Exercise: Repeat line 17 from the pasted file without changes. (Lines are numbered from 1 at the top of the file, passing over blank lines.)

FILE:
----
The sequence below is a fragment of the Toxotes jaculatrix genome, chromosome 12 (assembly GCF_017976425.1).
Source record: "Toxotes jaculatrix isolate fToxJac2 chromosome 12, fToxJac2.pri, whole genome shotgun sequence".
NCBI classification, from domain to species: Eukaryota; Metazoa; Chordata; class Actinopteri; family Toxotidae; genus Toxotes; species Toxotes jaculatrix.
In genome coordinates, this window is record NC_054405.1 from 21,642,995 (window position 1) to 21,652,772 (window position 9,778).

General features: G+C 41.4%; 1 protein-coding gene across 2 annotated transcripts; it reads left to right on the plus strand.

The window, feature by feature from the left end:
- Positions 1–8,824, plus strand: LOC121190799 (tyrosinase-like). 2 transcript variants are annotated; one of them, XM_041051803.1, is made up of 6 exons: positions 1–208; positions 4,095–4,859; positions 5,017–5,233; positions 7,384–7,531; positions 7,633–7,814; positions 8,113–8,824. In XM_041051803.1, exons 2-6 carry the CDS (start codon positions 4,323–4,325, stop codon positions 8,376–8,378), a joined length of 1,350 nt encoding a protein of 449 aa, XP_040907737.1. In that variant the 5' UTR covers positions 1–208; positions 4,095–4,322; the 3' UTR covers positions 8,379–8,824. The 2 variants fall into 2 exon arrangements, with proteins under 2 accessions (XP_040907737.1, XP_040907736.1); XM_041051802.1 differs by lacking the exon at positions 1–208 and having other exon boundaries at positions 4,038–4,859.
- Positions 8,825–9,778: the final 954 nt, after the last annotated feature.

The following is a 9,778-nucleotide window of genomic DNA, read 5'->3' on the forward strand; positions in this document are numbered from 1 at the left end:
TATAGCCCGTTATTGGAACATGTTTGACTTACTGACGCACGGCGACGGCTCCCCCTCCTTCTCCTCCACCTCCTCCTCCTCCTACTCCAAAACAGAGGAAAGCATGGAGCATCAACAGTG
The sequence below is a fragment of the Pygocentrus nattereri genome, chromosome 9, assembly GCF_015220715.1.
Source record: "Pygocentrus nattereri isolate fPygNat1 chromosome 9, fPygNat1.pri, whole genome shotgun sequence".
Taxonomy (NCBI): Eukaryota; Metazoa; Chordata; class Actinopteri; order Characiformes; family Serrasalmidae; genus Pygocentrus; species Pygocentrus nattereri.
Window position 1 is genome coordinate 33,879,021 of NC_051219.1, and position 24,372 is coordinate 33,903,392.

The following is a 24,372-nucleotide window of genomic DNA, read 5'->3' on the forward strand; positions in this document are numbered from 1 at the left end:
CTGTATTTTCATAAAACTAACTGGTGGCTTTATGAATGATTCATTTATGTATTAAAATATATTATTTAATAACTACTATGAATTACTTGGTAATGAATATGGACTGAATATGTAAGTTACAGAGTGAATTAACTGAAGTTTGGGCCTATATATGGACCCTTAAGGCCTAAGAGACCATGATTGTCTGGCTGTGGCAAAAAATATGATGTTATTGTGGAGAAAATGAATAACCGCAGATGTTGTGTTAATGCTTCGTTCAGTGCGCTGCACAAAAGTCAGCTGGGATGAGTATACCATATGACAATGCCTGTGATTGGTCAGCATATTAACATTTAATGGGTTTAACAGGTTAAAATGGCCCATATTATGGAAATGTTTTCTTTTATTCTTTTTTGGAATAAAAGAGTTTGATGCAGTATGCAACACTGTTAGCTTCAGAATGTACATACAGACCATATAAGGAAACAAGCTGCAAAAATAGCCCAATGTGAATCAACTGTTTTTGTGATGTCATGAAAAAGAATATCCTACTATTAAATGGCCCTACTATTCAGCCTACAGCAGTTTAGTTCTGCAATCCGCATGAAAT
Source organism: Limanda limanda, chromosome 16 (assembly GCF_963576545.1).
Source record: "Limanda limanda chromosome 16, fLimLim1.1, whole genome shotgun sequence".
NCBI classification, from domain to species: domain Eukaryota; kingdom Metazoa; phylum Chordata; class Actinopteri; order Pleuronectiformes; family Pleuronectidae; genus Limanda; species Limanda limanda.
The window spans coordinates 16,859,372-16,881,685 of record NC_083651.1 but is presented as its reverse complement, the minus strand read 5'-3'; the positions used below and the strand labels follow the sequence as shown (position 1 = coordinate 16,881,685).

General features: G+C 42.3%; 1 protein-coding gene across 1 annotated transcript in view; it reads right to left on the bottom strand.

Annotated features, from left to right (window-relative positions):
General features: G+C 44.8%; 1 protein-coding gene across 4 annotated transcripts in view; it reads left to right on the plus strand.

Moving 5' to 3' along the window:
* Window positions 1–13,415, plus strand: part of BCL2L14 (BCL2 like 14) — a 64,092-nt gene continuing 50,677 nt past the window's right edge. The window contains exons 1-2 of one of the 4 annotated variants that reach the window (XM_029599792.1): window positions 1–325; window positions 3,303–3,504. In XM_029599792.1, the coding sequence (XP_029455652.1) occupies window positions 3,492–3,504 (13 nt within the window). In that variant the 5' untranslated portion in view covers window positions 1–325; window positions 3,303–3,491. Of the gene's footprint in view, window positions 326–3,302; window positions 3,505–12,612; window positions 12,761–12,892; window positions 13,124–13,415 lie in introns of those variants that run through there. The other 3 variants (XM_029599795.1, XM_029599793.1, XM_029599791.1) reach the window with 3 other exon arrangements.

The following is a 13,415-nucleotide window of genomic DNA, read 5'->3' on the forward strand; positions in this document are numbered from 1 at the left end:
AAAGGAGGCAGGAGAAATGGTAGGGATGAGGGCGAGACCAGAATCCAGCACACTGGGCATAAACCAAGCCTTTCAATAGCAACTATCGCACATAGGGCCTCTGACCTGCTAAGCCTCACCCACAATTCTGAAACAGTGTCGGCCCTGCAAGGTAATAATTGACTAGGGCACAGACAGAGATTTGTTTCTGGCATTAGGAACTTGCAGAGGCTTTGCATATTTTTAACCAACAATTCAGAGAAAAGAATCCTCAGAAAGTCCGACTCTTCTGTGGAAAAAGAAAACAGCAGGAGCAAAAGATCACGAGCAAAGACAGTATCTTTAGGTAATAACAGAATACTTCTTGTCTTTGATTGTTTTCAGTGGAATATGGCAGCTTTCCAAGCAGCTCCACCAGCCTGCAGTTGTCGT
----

Source organism: Limanda limanda, chromosome 16 (assembly GCF_963576545.1).